1) To make sense of “raw data”, one needs a theory. I think that this sometimes gets forgotten as if one can just make sense of massive influxes of data, without some framework of/for understanding. A variant of this problem is when the theories that are shaping how “raw data” is selected, connected and interpreted are left unexamined as if they were value-neutral. At risk of straying into one of my gripes about mainstream economics, I’ll leave that one there …

    2) To make the “raw data” or transparency deliver something useful – policy and practice that is better because it is based on better evidence, for instance – requires that there are structures and processes in place, let’s call them “accountability systems”. So – as well as not neglecting those – when people are trying to “liberate the data”, it’s important that they also think about how the data might best be used and whether that might make a difference to what data is liberated and how. I expect that the AidInfo initiative is doing this, and would be interested to know more.

    3) I guess this is related to 1 and to 2 and at the moment I won’t say much about it, but it’s important to understand the political economy of data. That is, to get your head round the system of data flows and to contribute to making it work better, you need to understand the political economy and the power dynamics of the production, distribution and consumption of data. It ain’t – despite the pretense of those who talk about evidence-based (rather than informed) policy – a politics free or value free system; to understand it – and change it – requires a clear recognition of that. If information/evidence/data is “the currency of accountability” (Droop, Isenmann, Mlalazi, 2008 – OPM paper), then a political economy perspective ought to have considerable value.

    Ooops, sounding like a marxist again

    PS: I am coining a new term. Bloggybacking. Currently with only one google hit in the whole googlyverse. Promoting one’s own blog on the back of someone else’s better known efforts. Thanks Owen. And others!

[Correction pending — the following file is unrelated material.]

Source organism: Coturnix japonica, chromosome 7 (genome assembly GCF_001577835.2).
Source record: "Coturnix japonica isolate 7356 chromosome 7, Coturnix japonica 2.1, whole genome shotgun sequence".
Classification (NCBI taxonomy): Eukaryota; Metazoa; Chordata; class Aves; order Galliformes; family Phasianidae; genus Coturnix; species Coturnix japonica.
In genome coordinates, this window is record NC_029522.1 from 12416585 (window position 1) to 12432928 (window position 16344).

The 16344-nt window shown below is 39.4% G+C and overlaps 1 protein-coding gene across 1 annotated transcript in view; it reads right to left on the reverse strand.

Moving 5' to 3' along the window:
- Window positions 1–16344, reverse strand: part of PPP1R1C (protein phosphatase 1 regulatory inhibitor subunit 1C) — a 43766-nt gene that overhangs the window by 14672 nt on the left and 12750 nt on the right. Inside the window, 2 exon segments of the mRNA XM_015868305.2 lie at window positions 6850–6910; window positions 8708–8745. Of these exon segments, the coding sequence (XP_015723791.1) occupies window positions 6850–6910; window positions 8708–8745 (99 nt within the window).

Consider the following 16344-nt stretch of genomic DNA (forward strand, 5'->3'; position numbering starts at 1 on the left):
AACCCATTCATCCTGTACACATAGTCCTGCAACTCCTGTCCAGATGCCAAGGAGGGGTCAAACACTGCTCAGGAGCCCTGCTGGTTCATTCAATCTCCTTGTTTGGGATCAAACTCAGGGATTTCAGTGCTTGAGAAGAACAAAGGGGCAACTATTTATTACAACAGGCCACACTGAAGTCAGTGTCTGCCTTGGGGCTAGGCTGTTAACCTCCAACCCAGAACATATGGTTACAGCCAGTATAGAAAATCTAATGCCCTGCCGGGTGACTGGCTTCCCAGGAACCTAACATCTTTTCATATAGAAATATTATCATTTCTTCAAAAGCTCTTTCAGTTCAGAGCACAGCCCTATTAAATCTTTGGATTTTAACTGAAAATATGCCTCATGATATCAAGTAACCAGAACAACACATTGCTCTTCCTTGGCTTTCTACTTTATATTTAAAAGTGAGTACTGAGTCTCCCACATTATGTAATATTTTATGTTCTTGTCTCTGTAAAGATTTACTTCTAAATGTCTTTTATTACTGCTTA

4. Alan

    You are absolutely right that data are necessary but not sufficient; and that how the information is used will determine the effect.

    Development Initiatives became involved in this because we use data; our own use is primarily to do with holding donors to account. We also help other organisations, including many southern NGOs, to use existing aid data. So we think all the time about how to ensure the data are put out in a way that is actually useful to people.

    We’ve also tried very hard to ensure that the emerging IATI standard actually addresses the needs expressed to us by southern stakeholders – and to ensure that these include civil society, parliamentarians and the media, and not just developing country governments.

    I’m glad that there wasn’t someone sitting in the Treasury saying that we had to work out how data was going to be used before we released it. It is true that how the information is used will determine what effect it has, but the job of the governments is to get the data out there, and to let others decide how they want to use it. The questions you are asking are all intellectually valid, but they must not be allowed to become an excuse not to publish the information that donors have.

    Owen

  5. Intellectually valid and politically important, or merely “intellectually valid”?

    However, we agree that the issues I raise should not be allowed to become an excuse for limiting transparency. Perhaps the folks you are dealing with are more unscrupulous than I realise?

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Owen Barder

Owen is Senior Fellow and Director for Europe at the Center for Global Development and a Visiting Professor in Practice at the London School of Economics. Owen was a civil servant for a quarter of a century, working in Number 10, the Treasury and the Department for International Development. Owen hosts the Development Drums podcast, and is the author Running for Fitness, the book and website. Owen is on Twitter and